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If I have a side business that has more expenses than income, can I deduct the expenses from the taxes paid on my primary income?

Example:

  • Let's say that in a year I have $1,000 in income with $5,000 in expenses.
  • My Primary income makes me $200,000 a year, so roughly $80,000 paid in taxes.

Can I write that $5,000 of from my $80,000 taxes paid on my primary job or can I only write it off on the income that my side business has generated?

This is California, USA if that will affect the answer.

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If i have a side business that has more expenses then income, can i deduct the expenses from the taxes paid on my primary income?

Business losses offset ordinary income, which affects your taxable income and therefore income tax burden. In this case you'd have $1,000 in business income and $5,000 in expenses, so business losses of $4,000. Your tax burden wouldn't be reduced by $4,000, but your taxable income would be reduced by $4,000. So $4,000 in actual loss to you would net you tax savings of $960 - $1,280 depending.

However, if you aren't actually trying to make money with your business the IRS may consider it to be a hobby, in which case losses aren't allowed, so expenses can only be used to offset income. Additionally, the latest tax bill introduced limits on losses from pass-through entities (500k married, 250k other).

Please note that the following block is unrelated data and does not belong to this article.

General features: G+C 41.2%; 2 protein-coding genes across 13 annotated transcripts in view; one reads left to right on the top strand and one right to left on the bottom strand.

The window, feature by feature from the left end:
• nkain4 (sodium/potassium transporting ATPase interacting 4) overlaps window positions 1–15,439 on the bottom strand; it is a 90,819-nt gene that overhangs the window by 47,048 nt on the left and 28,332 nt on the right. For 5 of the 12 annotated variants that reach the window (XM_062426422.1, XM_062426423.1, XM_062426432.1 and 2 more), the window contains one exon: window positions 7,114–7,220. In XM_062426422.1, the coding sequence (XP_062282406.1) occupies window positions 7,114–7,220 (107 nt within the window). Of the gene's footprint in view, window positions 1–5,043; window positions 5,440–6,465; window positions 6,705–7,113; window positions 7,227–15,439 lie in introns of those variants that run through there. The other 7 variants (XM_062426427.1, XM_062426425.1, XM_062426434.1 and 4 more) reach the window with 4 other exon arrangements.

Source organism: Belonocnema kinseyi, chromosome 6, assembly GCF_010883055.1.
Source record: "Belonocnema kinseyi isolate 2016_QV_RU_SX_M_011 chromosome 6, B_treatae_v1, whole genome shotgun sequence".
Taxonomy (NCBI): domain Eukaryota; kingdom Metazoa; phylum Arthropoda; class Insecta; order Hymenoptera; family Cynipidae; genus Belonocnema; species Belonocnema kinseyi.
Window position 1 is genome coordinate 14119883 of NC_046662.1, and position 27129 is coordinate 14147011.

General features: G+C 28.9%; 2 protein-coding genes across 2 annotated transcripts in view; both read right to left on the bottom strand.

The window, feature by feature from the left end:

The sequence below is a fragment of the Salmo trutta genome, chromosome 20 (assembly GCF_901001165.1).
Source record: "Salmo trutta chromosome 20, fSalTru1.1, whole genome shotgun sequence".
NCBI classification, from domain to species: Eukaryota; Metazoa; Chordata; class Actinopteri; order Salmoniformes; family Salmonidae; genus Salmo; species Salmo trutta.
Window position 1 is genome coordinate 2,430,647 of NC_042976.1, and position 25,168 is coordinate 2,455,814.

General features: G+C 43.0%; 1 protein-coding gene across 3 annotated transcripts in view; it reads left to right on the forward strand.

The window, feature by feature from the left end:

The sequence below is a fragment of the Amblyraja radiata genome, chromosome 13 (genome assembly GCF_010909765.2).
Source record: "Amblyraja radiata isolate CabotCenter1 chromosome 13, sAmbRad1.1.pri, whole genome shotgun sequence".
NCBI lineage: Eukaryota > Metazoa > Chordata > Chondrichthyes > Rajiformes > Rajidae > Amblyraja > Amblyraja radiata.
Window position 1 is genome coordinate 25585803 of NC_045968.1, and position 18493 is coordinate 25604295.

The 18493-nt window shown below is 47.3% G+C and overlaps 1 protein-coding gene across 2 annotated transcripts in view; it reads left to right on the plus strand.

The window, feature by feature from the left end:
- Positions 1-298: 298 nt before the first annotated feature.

You'll read various rules of thumb about how many years you must show profit to avoid the scrutiny of the IRS, but if you are trying to make money and happen to lose money for many years, then losses are allowed, it's more about intent than success.

  • My intent is to set up a nutrition selling website, and actually drive to gyms (in a leased car) and give out business cards and set up a banner. I expect to get some income but i don't think it will ever be enough to cover the expenses. – Androme Sep 17 '18 at 16:55
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    @Androme What's the motivation for starting the business given your skepticism about its success? – Hart CO Sep 17 '18 at 16:57
  • Oh i think i will make profit, but not for a few years until i have build up reviews and loyal customers. – Androme Sep 17 '18 at 17:01
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    Note that you can only count the lease as a business expense if you use the car only for business. You can alternatively deduct a certain rate per mile (53.5 cents as of 2018) from a personal vehicle as a business expense, which might be more beneficial that the cost of a lease. – D Stanley Sep 17 '18 at 17:02
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    Yeah, there are other good resources on valid/invalid business expenses, make sure to track them carefully, a mileage log is essential. – Hart CO Sep 17 '18 at 17:05

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